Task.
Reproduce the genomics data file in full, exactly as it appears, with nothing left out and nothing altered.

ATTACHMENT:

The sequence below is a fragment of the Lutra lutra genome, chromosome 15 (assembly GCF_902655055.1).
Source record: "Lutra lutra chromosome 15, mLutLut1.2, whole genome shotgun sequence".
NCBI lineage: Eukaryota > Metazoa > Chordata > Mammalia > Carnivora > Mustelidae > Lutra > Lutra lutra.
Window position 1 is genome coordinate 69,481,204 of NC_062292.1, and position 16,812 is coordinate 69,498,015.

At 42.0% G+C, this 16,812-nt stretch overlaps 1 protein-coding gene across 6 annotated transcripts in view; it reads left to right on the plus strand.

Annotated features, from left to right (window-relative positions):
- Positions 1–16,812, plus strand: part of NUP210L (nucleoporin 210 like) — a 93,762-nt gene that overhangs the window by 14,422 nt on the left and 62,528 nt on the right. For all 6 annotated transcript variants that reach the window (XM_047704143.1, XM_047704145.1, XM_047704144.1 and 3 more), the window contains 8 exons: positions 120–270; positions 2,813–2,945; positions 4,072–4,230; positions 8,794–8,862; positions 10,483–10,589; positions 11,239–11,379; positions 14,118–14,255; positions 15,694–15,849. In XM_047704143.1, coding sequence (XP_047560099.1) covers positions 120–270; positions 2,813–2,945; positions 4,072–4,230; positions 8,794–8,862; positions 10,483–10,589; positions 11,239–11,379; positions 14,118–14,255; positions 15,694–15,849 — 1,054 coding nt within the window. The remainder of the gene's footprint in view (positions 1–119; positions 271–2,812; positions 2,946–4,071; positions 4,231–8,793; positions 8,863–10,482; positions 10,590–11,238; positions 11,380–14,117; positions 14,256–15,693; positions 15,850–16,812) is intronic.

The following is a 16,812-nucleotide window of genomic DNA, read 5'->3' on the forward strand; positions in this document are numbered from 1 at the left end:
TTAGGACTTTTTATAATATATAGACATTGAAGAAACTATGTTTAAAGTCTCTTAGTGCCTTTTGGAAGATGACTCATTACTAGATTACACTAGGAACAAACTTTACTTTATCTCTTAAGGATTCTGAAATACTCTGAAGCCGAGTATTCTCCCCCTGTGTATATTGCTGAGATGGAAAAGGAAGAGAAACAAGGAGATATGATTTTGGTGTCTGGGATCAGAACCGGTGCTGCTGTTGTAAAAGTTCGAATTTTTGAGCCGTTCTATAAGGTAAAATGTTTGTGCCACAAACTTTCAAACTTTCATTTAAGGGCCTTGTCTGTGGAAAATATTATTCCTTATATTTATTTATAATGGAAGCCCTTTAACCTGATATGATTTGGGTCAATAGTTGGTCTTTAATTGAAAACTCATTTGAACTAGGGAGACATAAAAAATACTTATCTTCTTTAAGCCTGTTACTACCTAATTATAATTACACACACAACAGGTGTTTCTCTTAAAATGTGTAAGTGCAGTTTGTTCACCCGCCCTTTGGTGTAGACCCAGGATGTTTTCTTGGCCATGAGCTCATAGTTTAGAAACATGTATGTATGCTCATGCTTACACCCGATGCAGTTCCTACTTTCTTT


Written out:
The sequence below is a fragment of the Lutra lutra genome, chromosome 15 (assembly GCF_902655055.1).
Source record: "Lutra lutra chromosome 15, mLutLut1.2, whole genome shotgun sequence".
NCBI lineage: Eukaryota > Metazoa > Chordata > Mammalia > Carnivora > Mustelidae > Lutra > Lutra lutra.
Window position 1 is genome coordinate 69,481,204 of NC_062292.1, and position 16,812 is coordinate 69,498,015.

At 42.0% G+C, this 16,812-nt stretch overlaps 1 protein-coding gene across 6 annotated transcripts in view; it reads left to right on the plus strand.

Annotated features, from left to right (window-relative positions):
- Positions 1–16,812, plus strand: part of NUP210L (nucleoporin 210 like) — a 93,762-nt gene that overhangs the window by 14,422 nt on the left and 62,528 nt on the right. For all 6 annotated transcript variants that reach the window (XM_047704143.1, XM_047704145.1, XM_047704144.1 and 3 more), the window contains 8 exons: positions 120–270; positions 2,813–2,945; positions 4,072–4,230; positions 8,794–8,862; positions 10,483–10,589; positions 11,239–11,379; positions 14,118–14,255; positions 15,694–15,849. In XM_047704143.1, coding sequence (XP_047560099.1) covers positions 120–270; positions 2,813–2,945; positions 4,072–4,230; positions 8,794–8,862; positions 10,483–10,589; positions 11,239–11,379; positions 14,118–14,255; positions 15,694–15,849 — 1,054 coding nt within the window. The remainder of the gene's footprint in view (positions 1–119; positions 271–2,812; positions 2,946–4,071; positions 4,231–8,793; positions 8,863–10,482; positions 10,590–11,238; positions 11,380–14,117; positions 14,256–15,693; positions 15,850–16,812) is intronic.

The following is a 16,812-nucleotide window of genomic DNA, read 5'->3' on the forward strand; positions in this document are numbered from 1 at the left end:
TTAGGACTTTTTATAATATATAGACATTGAAGAAACTATGTTTAAAGTCTCTTAGTGCCTTTTGGAAGATGACTCATTACTAGATTACACTAGGAACAAACTTTACTTTATCTCTTAAGGATTCTGAAATACTCTGAAGCCGAGTATTCTCCCCCTGTGTATATTGCTGAGATGGAAAAGGAAGAGAAACAAGGAGATATGATTTTGGTGTCTGGGATCAGAACCGGTGCTGCTGTTGTAAAAGTTCGAATTTTTGAGCCGTTCTATAAGGTAAAATGTTTGTGCCACAAACTTTCAAACTTTCATTTAAGGGCCTTGTCTGTGGAAAATATTATTCCTTATATTTATTTATAATGGAAGCCCTTTAACCTGATATGATTTGGGTCAATAGTTGGTCTTTAATTGAAAACTCATTTGAACTAGGGAGACATAAAAAATACTTATCTTCTTTAAGCCTGTTACTACCTAATTATAATTACACACACAACAGGTGTTTCTCTTAAAATGTGTAAGTGCAGTTTGTTCACCCGCCCTTTGGTGTAGACCCAGGATGTTTTCTTGGCCATGAGCTCATAGTTTAGAAACATGTATGTATGCTCATGCTTACACCCGATGCAGTTCCTACTTTCTTT